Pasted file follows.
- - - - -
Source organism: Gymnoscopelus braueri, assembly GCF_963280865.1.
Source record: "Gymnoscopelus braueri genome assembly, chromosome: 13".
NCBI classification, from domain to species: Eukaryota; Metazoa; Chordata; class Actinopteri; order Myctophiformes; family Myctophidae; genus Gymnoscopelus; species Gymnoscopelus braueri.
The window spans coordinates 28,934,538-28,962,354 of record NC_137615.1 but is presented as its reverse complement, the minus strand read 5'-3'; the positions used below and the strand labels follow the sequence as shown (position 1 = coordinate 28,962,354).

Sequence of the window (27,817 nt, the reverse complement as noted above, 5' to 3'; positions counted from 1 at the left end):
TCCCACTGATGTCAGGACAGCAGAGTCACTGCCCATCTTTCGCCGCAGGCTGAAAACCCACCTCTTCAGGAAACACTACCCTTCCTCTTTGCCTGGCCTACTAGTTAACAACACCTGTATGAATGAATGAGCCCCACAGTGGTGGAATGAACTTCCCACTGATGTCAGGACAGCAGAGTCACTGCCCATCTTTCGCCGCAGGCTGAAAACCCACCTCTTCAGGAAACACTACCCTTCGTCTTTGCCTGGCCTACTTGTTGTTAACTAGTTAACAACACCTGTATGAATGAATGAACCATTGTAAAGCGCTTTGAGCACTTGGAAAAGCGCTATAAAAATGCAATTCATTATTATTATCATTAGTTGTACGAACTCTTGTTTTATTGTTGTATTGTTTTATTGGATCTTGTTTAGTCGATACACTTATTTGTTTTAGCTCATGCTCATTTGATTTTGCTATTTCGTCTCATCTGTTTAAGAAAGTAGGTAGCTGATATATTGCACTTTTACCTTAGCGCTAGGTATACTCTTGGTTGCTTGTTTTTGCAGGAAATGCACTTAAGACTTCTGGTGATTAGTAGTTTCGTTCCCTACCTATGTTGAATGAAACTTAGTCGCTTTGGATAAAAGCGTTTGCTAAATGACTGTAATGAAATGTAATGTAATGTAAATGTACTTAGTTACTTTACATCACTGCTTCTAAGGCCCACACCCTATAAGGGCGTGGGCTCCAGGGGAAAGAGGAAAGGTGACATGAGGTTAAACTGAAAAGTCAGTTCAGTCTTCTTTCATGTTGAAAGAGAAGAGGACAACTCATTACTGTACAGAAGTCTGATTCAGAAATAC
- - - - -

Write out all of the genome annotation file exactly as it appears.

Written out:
Source organism: Gymnoscopelus braueri, assembly GCF_963280865.1.
Source record: "Gymnoscopelus braueri genome assembly, chromosome: 13".
NCBI classification, from domain to species: Eukaryota; Metazoa; Chordata; class Actinopteri; order Myctophiformes; family Myctophidae; genus Gymnoscopelus; species Gymnoscopelus braueri.
The window spans coordinates 28,934,538-28,962,354 of record NC_137615.1 but is presented as its reverse complement, the minus strand read 5'-3'; the positions used below and the strand labels follow the sequence as shown (position 1 = coordinate 28,962,354).

Sequence of the window (27,817 nt, the reverse complement as noted above, 5' to 3'; positions counted from 1 at the left end):
TCCCACTGATGTCAGGACAGCAGAGTCACTGCCCATCTTTCGCCGCAGGCTGAAAACCCACCTCTTCAGGAAACACTACCCTTCCTCTTTGCCTGGCCTACTAGTTAACAACACCTGTATGAATGAATGAGCCCCACAGTGGTGGAATGAACTTCCCACTGATGTCAGGACAGCAGAGTCACTGCCCATCTTTCGCCGCAGGCTGAAAACCCACCTCTTCAGGAAACACTACCCTTCGTCTTTGCCTGGCCTACTTGTTGTTAACTAGTTAACAACACCTGTATGAATGAATGAACCATTGTAAAGCGCTTTGAGCACTTGGAAAAGCGCTATAAAAATGCAATTCATTATTATTATCATTAGTTGTACGAACTCTTGTTTTATTGTTGTATTGTTTTATTGGATCTTGTTTAGTCGATACACTTATTTGTTTTAGCTCATGCTCATTTGATTTTGCTATTTCGTCTCATCTGTTTAAGAAAGTAGGTAGCTGATATATTGCACTTTTACCTTAGCGCTAGGTATACTCTTGGTTGCTTGTTTTTGCAGGAAATGCACTTAAGACTTCTGGTGATTAGTAGTTTCGTTCCCTACCTATGTTGAATGAAACTTAGTCGCTTTGGATAAAAGCGTTTGCTAAATGACTGTAATGAAATGTAATGTAATGTAAATGTACTTAGTTACTTTACATCACTGCTTCTAAGGCCCACACCCTATAAGGGCGTGGGCTCCAGGGGAAAGAGGAAAGGTGACATGAGGTTAAACTGAAAAGTCAGTTCAGTCTTCTTTCATGTTGAAAGAGAAGAGGACAACTCATTACTGTACAGAAGTCTGATTCAGAAATAC